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 Firstly, I really urge people to take it seriously. Putting a plan together doesn’t need to be difficult and it could really help people. Secondly, you should think about:

·       Talking to your staff – tell them about the scheme now, point them to information and remind people about it as the deadline approaches. I think it is best to begin by reassuring people, go on to educate and then stress the importance of on time applications (without forcing) as you approach the deadline.

·       Our clients have held webinars to educate people, written to them with information and instructions, arranged surgeries where nervous or complicated people can sit with an expert.  We ran similar surgeries for family members of our employees, which only seemed fair. Fragomen and many other law firms can help you plan, or you could also check out the Home Office’s tool kit.

·       You will not be expected to check that employees have applied under EUSS (i.e. repeating your first day right to work check.)  There is no legal provision that would allow you to insist on people telling you whether they have applied, but some employers may check as a way to help staff. If you do want to ask your employees, we strongly advise you speak to an employment lawyer first because there are risks.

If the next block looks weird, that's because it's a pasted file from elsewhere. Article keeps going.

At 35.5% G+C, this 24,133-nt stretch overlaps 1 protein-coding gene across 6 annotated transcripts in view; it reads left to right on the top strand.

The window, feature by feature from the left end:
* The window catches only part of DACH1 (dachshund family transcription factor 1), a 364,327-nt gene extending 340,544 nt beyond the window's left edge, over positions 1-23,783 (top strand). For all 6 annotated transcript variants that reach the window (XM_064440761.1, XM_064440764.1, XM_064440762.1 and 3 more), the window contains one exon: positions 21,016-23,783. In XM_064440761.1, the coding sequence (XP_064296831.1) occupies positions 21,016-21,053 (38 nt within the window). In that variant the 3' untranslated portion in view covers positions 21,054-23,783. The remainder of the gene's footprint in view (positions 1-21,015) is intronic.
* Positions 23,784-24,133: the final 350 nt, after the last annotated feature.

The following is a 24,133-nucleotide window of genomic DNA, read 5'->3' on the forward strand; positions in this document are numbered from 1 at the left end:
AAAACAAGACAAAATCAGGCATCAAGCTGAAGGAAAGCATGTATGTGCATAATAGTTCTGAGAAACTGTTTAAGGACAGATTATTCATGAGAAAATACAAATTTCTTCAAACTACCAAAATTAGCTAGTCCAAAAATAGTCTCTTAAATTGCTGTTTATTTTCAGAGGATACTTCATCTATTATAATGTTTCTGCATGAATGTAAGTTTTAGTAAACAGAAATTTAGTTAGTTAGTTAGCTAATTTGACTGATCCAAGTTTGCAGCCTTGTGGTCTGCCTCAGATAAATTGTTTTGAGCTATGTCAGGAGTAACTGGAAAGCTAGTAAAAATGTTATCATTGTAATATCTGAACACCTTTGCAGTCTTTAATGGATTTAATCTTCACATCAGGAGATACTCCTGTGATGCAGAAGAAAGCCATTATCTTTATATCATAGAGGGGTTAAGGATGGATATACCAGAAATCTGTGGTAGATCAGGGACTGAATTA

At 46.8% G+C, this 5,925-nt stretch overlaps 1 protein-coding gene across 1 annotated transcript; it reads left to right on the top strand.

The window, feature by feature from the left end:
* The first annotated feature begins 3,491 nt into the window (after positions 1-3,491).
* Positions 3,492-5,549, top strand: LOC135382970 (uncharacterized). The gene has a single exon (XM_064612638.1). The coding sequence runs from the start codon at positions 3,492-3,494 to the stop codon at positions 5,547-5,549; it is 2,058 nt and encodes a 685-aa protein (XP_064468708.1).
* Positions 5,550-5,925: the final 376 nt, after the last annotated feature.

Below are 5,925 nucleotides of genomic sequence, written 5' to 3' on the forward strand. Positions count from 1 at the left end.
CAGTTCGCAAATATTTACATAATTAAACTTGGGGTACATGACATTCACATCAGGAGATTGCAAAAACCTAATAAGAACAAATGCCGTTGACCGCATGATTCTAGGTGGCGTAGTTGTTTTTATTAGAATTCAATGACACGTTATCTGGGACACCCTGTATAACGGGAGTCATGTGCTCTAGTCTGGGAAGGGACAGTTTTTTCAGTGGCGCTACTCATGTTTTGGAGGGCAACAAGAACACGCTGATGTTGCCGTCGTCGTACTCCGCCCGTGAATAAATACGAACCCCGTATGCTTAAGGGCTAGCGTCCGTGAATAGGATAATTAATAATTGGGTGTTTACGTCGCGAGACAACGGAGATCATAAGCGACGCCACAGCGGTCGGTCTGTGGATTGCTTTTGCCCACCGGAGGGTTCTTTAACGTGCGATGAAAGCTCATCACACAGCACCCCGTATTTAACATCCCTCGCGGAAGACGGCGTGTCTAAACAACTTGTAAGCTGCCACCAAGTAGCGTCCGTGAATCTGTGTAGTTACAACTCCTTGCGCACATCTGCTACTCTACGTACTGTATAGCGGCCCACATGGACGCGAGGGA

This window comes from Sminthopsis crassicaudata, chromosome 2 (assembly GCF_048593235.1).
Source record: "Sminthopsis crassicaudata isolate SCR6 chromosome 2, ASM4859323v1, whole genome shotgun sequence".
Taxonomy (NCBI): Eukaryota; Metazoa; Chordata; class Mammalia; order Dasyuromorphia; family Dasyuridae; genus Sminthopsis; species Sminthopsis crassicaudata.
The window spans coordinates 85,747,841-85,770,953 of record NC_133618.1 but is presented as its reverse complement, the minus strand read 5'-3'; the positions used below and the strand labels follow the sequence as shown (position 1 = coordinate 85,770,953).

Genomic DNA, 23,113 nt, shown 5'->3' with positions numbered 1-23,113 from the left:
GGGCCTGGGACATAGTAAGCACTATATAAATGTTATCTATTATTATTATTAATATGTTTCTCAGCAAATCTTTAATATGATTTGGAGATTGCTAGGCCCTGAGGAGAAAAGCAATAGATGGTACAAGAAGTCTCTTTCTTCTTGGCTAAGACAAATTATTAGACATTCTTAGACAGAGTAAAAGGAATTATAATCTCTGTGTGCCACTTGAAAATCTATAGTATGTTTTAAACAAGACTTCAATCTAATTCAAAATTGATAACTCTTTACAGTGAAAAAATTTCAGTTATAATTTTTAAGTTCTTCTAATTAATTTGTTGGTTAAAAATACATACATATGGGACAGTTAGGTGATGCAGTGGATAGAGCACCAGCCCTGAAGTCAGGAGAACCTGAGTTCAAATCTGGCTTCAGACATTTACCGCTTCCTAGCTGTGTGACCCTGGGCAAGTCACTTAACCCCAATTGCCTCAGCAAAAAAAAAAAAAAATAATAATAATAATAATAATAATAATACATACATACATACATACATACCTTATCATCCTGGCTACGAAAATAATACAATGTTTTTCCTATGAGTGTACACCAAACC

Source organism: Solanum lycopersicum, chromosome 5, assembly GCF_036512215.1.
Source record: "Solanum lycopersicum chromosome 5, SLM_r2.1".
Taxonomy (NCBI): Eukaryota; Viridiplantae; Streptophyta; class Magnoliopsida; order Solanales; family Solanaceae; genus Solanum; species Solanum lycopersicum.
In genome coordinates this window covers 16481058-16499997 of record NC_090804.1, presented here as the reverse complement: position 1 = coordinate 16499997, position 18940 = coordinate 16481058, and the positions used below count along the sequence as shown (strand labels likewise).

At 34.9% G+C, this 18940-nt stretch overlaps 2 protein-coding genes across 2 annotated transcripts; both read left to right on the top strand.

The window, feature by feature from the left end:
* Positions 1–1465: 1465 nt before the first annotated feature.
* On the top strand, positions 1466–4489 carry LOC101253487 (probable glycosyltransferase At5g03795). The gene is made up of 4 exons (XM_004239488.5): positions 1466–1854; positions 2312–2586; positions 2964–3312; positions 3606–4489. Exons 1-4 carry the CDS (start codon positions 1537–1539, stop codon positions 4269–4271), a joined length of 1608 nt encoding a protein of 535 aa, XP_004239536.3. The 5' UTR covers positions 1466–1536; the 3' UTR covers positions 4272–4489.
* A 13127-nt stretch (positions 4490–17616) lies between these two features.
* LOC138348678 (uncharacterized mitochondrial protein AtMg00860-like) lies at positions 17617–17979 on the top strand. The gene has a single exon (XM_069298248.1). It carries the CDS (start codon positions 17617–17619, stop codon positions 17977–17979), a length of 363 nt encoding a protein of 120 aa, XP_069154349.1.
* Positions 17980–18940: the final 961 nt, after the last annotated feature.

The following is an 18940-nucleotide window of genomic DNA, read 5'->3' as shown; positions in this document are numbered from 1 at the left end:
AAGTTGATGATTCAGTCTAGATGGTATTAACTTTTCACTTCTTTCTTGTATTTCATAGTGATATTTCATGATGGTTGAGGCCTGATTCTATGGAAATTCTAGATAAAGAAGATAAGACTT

·       If people voluntarily tell you they have applied, think about onward compliance.  Pre-Settled Status is granted for five years and many of our clients are set up to track the expiry, to make sure employees don’t forget to apply for Settled Status.

·       After the 30 June 2021 deadline, you may find out that an employee didn’t apply and doesn’t have the relevant legal status to work and stay in the UK. This is complicated and may mean you need to end employment.  This is serious so be sure to speak to an expert if the risk is realised.


The last part of this becomes a little more complex.  Until 1 July 2021, employers hiring a new European candidate only need to see, certify and record a European passport to complete a compliance check, following Home Office guidance.  That is helpful to a point, but means you will not necessarily know whether they also hold a document that allows them to work, whether under the EUSS or one of the new visas for Europeans.  Essentially, you will be covered, but your employee may be inadvertently living and working illegally in the UK.


To reiterate, as an employer, there is no power in law that allows you to ask European people whether they have applied.  Some employers will nevertheless ask – so they can help employees – but there are employment law issues and they ought to take advice before doing so.  At the very least, think about telling candidates about the EUSS and about the need to hold the right to work. You might not expect them to show you their status, but at least they will understand the situation and the risk.

I hope this article is helpful to you and by all means get in touch if you need further advice and guidance. There is an awful lot more in the law behind this – applicants and employees should always check the law – but my blog should point you in the right direction.  I’ll be back soon to tell you about the new immigration system.